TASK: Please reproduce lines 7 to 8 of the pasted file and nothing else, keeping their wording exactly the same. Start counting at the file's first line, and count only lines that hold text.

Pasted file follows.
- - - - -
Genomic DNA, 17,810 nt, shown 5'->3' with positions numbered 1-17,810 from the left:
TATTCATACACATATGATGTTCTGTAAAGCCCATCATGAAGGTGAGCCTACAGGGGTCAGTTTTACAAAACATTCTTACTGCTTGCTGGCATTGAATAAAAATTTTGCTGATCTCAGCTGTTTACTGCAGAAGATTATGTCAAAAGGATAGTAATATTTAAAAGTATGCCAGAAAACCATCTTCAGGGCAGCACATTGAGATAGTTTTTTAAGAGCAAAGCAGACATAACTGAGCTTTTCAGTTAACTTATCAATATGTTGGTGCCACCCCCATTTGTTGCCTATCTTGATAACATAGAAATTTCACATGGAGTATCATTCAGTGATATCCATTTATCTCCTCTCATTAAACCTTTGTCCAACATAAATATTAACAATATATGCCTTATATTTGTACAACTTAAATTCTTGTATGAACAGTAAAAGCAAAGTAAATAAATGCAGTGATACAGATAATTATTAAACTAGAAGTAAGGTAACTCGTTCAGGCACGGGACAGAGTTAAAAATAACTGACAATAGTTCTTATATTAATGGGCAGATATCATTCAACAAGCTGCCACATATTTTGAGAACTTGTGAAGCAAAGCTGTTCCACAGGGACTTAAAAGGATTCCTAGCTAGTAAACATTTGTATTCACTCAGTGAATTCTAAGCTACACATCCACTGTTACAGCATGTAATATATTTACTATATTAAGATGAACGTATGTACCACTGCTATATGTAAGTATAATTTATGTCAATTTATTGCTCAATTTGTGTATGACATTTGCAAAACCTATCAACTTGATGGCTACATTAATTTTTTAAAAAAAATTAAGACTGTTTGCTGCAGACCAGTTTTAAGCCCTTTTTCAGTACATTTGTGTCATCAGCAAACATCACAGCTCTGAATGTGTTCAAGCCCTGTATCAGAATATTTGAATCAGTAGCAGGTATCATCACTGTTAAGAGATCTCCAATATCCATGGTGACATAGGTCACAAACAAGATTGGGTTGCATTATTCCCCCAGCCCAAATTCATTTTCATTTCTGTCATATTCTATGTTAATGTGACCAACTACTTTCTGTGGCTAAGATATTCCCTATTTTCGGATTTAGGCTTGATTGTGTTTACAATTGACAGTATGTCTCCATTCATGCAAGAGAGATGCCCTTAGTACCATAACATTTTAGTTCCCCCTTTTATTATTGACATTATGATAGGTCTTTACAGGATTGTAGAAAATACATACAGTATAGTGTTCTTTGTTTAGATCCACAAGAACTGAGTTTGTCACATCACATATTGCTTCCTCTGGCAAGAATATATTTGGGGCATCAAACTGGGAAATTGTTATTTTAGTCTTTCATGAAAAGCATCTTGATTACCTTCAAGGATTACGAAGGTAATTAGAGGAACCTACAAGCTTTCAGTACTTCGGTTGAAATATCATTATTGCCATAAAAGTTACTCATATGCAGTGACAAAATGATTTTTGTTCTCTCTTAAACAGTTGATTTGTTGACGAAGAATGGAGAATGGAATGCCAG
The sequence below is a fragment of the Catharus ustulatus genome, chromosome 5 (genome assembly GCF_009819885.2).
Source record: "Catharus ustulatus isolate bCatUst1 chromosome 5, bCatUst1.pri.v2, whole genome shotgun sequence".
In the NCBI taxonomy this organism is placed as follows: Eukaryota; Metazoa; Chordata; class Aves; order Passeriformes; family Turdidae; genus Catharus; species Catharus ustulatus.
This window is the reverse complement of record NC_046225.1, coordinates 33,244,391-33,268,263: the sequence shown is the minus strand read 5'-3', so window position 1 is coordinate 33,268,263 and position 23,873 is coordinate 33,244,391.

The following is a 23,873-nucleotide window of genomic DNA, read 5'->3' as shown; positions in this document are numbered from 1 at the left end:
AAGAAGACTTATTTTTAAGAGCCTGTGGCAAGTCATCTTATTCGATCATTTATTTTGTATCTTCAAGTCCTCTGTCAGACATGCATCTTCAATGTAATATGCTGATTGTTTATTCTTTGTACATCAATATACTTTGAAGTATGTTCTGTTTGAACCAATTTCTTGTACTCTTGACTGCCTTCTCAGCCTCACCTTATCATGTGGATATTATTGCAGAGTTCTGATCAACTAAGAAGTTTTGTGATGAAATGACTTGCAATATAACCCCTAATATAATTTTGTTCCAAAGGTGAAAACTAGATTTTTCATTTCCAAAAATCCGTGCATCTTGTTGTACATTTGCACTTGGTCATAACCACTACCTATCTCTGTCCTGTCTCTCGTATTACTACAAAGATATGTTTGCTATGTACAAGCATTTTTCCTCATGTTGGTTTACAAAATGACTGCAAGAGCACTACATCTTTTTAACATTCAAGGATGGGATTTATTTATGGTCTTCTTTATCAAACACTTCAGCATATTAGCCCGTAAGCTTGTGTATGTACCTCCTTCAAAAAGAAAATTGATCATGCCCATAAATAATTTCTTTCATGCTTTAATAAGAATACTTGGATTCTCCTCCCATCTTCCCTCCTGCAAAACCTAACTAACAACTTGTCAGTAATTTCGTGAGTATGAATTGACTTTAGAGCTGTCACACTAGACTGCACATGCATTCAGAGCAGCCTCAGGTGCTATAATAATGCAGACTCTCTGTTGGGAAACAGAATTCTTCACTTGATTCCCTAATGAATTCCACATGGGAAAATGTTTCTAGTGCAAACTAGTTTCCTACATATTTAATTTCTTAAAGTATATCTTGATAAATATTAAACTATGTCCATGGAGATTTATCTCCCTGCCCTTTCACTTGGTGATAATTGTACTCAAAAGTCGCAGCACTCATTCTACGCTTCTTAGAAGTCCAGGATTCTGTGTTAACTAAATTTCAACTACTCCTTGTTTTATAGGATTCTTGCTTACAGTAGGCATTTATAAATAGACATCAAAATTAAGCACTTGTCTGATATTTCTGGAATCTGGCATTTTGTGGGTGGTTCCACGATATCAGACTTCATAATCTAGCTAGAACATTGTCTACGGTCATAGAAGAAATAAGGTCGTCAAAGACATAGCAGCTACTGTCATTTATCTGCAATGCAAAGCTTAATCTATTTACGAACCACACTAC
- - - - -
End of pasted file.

The following is a 23,873-nucleotide window of genomic DNA, read 5'->3' as shown; positions in this document are numbered from 1 at the left end:
AAGAAGACTTATTTTTAAGAGCCTGTGGCAAGTCATCTTATTCGATCATTTATTTTGTATCTTCAAGTCCTCTGTCAGACATGCATCTTCAATGTAATATGCTGATTGTTTATTCTTTGTACATCAATATACTTTGAAGTATGTTCTGTTTGAACCAATTTCTTGTACTCTTGACTGCCTTCTCAGCCTCACCTTATCATGTGGATATTATTGCAGAGTTCTGATCAACTAAGAAGTTTTGTGATGAAATGACTTGCAATATAACCCCTAATATAATTTTGTTCCAAAGGTGAAAACTAGATTTTTCATTTCCAAAAATCCGTGCATCTTGTTGTACATTTGCACTTGGTCATAACCACTACCTATCTCTGTCCTGTCTCTCGTATTACTACAAAGATATGTTTGCTATGTACAAGCATTTTTCCTCATGTTGGTTTACAAAATGACTGCAAGAGCACTACATCTTTTTAACATTCAAGGATGGGATTTATTTATGGTCTTCTTTATCAAACACTTCAGCATATTAGCCCGTAAGCTTGTGTATGTACCTCCTTCAAAAAGAAAATTGATCATGCCCATAAATAATTTCTTTCATGCTTTAATAAGAATACTTGGATTCTCCTCCCATCTTCCCTCCTGCAAAACCTAACTAACAACTTGTCAGTAATTTCGTGAGTATGAATTGACTTTAGAGCTGTCACACTAGACTGCACATGCATTCAGAGCAGCCTCAGGTGCTATAATAATGCAGACTCTCTGTTGGGAAACAGAATTCTTCACTTGATTCCCTAATGAATTCCACATGGGAAAATGTTTCTAGTGCAAACTAGTTTCCTACATATTTAATTTCTTAAAGTATATCTTGATAAATATTAAACTATGTCCATGGAGATTTATCTCCCTGCCCTTTCACTTGGTGATAATTGTACTCAAAAGTCGCAGCACTCATTCTACGCTTCTTAGAAGTCCAGGATTCTGTGTTAACTAAATTTCAACTACTCCTTGTTTTATAGGATTCTTGCTTACAGTAGGCATTTATAAATAGACATCAAAATTAAGCACTTGTCTGATATTTCTGGAATCTGGCATTTTGTGGGTGGTTCCACGATATCAGACTTCATAATCTAGCTAGAACATTGTCTACGGTCATAGAAGAAATAAGGTCGTCAAAGACATAGCAGCTACTGTCATTTATCTGCAATGCAAAGCTTAATCTATTTACGAACCACACTAC